Muraro D, Lauffenburger DA, Simmons A. 2014. Prioritisation and network analysis of Crohn's disease susceptibility genes. PLoS One, 9 (9), pp. e108624. | Show Abstract | Read more

Recent Genome-Wide Association Studies (GWAS) have revealed numerous Crohn's disease susceptibility genes and a key challenge now is in understanding how risk polymorphisms in associated genes might contribute to development of this disease. For a gene to contribute to disease phenotype, its risk variant will likely adversely communicate with a variety of other gene products to result in dysregulation of common signaling pathways. A vital challenge is to elucidate pathways of potentially greatest influence on pathological behaviour, in a manner recognizing how multiple relevant genes may yield integrative effect. In this work we apply mathematical analysis of networks involving the list of recently described Crohn's susceptibility genes, to prioritise pathways in relation to their potential development of this disease. Prioritisation was performed by applying a text mining and a diffusion based method (GRAIL, GPEC). Prospective biological significance of the resulting prioritised list of proteins is highlighted by changes in their gene expression levels in Crohn's patients intestinal tissue in comparison with healthy donors.

Owens BMJ, Steevels TAM, Dudek M, Walcott D, Sun M-Y, Mayer A, Allan P, Simmons A. 2013. CD90(+) Stromal Cells are Non-Professional Innate Immune Effectors of the Human Colonic Mucosa. Front Immunol, 4 (SEP), pp. 307. | Show Abstract | Read more

Immune responses at the intestinal mucosa must allow for host protection whilst simultaneously avoiding inappropriate inflammation. Although much work has focused on the innate immune functionality of hematopoietic immune cells, non-hematopoietic cell populations - including epithelial and stromal cells - are now recognized as playing a key role in innate defense at this site. In this study we examined the innate immune capacity of primary human intestinal stromal cells (iSCs). CD90(+) iSCs isolated from human colonic mucosa expressed a wide array of innate immune receptors and functionally responded to stimulation with bacterial ligands. iSCs also sensed infection with live Salmonella typhimurium, rapidly expressing IL-1 family cytokines via a RIPK2/p38MAPK-dependent signaling process. In addition to responding to innate immune triggers, primary iSCs exhibited a capacity for bacterial uptake, phagocytosis, and antigen processing, although to a lesser extent than professional APCs. Thus CD90(+) iSCs represent an abundant population of "non-professional" innate immune effector cells of the human colonic mucosa and likely play an important adjunctive role in host defense and immune regulation at this site.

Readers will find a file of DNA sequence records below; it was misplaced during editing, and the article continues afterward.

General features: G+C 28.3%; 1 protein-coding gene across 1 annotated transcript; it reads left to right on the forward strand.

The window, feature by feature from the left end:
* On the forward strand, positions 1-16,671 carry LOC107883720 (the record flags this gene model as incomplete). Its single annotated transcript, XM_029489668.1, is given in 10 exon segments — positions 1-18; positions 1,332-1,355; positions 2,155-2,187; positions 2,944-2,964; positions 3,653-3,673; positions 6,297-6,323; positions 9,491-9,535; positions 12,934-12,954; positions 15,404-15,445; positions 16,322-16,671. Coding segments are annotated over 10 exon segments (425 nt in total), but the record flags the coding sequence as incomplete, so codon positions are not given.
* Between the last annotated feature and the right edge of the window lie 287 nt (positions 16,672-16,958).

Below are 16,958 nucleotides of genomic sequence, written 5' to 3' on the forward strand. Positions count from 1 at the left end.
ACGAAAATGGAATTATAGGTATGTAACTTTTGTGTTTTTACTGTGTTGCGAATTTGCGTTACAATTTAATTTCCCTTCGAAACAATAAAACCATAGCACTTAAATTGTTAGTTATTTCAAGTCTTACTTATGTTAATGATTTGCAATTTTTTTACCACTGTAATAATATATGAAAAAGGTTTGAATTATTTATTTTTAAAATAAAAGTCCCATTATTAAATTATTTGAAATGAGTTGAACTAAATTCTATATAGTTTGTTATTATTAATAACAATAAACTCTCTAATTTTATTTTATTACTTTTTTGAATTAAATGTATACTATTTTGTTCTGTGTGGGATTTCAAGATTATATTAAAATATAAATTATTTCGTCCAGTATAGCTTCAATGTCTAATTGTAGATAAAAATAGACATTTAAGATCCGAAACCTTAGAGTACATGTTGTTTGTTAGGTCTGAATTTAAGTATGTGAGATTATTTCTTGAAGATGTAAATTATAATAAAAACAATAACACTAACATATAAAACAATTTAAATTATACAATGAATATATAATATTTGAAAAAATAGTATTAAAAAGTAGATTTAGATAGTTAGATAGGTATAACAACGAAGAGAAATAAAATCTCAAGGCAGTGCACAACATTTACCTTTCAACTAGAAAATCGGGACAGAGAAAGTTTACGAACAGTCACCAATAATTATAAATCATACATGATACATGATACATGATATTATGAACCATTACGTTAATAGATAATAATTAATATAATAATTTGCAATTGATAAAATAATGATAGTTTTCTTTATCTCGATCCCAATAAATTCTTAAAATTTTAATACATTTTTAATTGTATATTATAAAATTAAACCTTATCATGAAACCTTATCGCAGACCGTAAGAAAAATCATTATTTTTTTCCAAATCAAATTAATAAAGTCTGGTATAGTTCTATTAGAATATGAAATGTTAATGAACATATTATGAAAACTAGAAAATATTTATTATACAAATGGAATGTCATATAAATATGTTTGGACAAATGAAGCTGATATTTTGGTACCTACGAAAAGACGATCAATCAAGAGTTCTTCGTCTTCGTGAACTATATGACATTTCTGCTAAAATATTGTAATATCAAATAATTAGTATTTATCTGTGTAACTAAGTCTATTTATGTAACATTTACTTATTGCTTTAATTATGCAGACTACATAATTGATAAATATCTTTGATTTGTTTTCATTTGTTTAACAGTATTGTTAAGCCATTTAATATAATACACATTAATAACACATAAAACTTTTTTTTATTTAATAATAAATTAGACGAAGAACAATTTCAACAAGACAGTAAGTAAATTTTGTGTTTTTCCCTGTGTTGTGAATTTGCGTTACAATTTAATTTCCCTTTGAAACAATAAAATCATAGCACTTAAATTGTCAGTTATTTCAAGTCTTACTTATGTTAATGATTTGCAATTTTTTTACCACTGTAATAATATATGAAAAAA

Brain O, Owens BMJ, Pichulik T, Allan P, Khatamzas E, Leslie A, Steevels T, Sharma S, Mayer A, Catuneanu AM et al. 2013. The intracellular sensor NOD2 induces microRNA-29 expression in human dendritic cells to limit IL-23 release. Immunity, 39 (3), pp. 521-536. | Show Abstract | Read more

NOD2 is an intracellular sensor that contributes to immune defense and inflammation. Here we investigated whether NOD2 mediates its effects through control of microRNAs (miRNAs). miR-29 expression was upregulated in human dendritic cells (DCs) in response to NOD2 signals, and miR-29 regulated the expression of multiple immune mediators. In particular, miR-29 downregulated interleukin-23 (IL-23) by targeting IL-12p40 directly and IL-23p19 indirectly, likely via reduction of ATF2. DSS-induced colitis was worse in miR-29-deficient mice and was associated with elevated IL-23 and T helper 17 signature cytokines in the intestinal mucosa. Crohn's disease (CD) patient DCs expressing NOD2 polymorphisms failed to induce miR-29 upon pattern recognition receptor stimulation and showed enhanced release of IL-12p40 on exposure to adherent invasive E. coli. Therefore, we suggest that loss of miR-29-mediated immunoregulation in CD DCs might contribute to elevated IL-23 in this disease.

Lee JC, Espéli M, Anderson CA, Linterman MA, Pocock JM, Williams NJ, Roberts R, Viatte S, Fu B, Peshu N et al. 2013. Human SNP links differential outcomes in inflammatory and infectious disease to a FOXO3-regulated pathway. Cell, 155 (1), pp. 57-69. | Show Abstract | Read more

The clinical course and eventual outcome, or prognosis, of complex diseases varies enormously between affected individuals. This variability critically determines the impact a disease has on a patient's life but is very poorly understood. Here, we exploit existing genome-wide association study data to gain insight into the role of genetics in prognosis. We identify a noncoding polymorphism in FOXO3A (rs12212067: T > G) at which the minor (G) allele, despite not being associated with disease susceptibility, is associated with a milder course of Crohn's disease and rheumatoid arthritis and with increased risk of severe malaria. Minor allele carriage is shown to limit inflammatory responses in monocytes via a FOXO3-driven pathway, which through TGFβ1 reduces production of proinflammatory cytokines, including TNFα, and increases production of anti-inflammatory cytokines, including IL-10. Thus, we uncover a shared genetic contribution to prognosis in distinct diseases that operates via a FOXO3-driven pathway modulating inflammatory responses.